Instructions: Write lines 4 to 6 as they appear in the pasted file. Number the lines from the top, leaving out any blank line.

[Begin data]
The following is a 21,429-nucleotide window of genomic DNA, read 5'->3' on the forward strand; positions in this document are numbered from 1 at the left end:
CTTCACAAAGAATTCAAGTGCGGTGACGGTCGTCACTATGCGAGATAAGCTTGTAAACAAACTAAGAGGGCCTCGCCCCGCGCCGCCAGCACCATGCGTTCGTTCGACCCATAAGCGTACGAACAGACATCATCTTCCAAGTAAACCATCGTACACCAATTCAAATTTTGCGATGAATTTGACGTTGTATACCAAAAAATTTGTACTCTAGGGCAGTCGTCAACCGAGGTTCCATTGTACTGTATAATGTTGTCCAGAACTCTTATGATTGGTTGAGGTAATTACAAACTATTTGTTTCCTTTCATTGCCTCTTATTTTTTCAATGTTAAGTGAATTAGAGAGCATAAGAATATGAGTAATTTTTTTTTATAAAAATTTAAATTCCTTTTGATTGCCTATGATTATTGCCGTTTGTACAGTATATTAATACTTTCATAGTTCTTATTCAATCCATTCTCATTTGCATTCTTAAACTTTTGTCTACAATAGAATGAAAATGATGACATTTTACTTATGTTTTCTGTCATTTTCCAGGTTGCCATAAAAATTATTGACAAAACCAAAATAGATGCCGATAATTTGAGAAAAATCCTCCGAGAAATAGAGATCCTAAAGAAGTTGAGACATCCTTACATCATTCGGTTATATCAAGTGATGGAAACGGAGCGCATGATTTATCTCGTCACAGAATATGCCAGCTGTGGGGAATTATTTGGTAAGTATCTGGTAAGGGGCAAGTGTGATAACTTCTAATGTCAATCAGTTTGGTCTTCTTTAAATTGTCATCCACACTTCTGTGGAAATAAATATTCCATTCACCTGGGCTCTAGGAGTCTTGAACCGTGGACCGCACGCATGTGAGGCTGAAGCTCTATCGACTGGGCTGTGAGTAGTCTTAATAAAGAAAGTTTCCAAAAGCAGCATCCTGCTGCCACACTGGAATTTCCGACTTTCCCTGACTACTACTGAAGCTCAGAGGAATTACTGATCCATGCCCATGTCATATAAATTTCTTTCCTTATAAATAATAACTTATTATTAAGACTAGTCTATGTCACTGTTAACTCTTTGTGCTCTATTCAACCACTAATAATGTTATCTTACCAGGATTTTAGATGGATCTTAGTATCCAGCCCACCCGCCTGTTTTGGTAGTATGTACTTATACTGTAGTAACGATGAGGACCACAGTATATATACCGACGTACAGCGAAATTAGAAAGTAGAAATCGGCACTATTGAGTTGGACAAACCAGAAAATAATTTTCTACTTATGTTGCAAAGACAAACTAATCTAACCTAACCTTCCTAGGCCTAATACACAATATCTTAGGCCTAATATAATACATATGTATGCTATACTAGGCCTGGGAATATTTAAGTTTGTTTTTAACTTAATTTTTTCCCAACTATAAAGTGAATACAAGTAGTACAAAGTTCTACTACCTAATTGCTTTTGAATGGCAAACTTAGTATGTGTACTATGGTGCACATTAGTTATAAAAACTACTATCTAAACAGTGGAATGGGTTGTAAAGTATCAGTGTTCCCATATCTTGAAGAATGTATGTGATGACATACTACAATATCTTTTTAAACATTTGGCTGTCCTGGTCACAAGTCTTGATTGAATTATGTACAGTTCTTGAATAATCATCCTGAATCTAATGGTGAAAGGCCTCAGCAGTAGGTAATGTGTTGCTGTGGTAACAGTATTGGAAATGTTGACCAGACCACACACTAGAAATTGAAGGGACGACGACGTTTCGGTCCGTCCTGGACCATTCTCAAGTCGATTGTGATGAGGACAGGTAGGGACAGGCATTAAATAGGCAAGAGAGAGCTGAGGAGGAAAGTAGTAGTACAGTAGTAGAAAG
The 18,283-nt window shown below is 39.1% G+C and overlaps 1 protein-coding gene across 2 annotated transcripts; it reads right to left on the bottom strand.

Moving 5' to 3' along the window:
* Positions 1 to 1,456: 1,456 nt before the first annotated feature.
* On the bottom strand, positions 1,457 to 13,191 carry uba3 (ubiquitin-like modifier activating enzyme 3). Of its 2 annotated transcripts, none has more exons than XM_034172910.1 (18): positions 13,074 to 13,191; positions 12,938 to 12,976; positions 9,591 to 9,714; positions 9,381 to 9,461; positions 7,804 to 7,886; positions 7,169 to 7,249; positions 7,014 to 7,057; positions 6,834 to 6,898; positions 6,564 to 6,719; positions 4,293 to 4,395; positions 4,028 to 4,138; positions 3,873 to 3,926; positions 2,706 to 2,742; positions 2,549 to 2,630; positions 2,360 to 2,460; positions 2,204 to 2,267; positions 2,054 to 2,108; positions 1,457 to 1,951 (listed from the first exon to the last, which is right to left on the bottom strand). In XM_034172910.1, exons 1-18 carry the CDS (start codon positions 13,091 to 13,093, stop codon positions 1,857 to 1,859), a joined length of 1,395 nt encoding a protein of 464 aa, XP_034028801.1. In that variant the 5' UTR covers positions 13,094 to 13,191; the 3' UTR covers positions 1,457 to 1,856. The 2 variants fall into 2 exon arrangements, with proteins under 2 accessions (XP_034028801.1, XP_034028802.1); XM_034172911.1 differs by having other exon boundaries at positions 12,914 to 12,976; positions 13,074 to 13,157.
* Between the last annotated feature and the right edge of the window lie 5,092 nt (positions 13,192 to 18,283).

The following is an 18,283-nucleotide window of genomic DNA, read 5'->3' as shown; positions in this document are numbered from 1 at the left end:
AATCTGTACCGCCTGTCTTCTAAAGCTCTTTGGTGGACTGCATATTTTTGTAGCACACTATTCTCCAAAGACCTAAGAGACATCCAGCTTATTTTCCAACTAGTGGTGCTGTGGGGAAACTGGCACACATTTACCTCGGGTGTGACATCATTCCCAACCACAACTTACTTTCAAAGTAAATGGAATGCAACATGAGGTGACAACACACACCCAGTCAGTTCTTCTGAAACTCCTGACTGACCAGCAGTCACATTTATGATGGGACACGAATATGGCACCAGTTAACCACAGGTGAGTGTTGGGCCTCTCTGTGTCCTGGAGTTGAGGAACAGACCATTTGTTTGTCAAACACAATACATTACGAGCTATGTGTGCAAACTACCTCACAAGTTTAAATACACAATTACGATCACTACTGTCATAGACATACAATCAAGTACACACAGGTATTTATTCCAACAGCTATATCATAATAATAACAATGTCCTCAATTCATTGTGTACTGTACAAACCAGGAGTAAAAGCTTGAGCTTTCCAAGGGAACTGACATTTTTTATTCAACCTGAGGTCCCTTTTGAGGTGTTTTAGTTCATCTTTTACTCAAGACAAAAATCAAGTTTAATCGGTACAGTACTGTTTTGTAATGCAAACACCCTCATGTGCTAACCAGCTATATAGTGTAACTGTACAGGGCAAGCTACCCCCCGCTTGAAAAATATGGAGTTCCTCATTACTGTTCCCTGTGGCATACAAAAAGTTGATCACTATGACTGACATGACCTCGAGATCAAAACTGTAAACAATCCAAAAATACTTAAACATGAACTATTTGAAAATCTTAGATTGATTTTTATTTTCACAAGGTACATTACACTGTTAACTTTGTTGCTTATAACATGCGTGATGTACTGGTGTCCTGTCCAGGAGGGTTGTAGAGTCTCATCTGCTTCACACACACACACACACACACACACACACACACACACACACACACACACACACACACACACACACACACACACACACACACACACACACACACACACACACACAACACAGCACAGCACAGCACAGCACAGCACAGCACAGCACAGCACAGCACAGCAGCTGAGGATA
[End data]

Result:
Moving 5' to 3' along the window:
* Positions 1 to 1,456: 1,456 nt before the first annotated feature.
* On the bottom strand, positions 1,457 to 13,191 carry uba3 (ubiquitin-like modifier activating enzyme 3). Of its 2 annotated transcripts, none has more exons than XM_034172910.1 (18): positions 13,074 to 13,191; positions 12,938 to 12,976; positions 9,591 to 9,714; positions 9,381 to 9,461; positions 7,804 to 7,886; positions 7,169 to 7,249; positions 7,014 to 7,057; positions 6,834 to 6,898; positions 6,564 to 6,719; positions 4,293 to 4,395; positions 4,028 to 4,138; positions 3,873 to 3,926; positions 2,706 to 2,742; positions 2,549 to 2,630; positions 2,360 to 2,460; positions 2,204 to 2,267; positions 2,054 to 2,108; positions 1,457 to 1,951 (listed from the first exon to the last, which is right to left on the bottom strand). In XM_034172910.1, exons 1-18 carry the CDS (start codon positions 13,091 to 13,093, stop codon positions 1,857 to 1,859), a joined length of 1,395 nt encoding a protein of 464 aa, XP_034028801.1. In that variant the 5' UTR covers positions 13,094 to 13,191; the 3' UTR covers positions 1,457 to 1,856. The 2 variants fall into 2 exon arrangements, with proteins under 2 accessions (XP_034028801.1, XP_034028802.1); XM_034172911.1 differs by having other exon boundaries at positions 12,914 to 12,976; positions 13,074 to 13,157.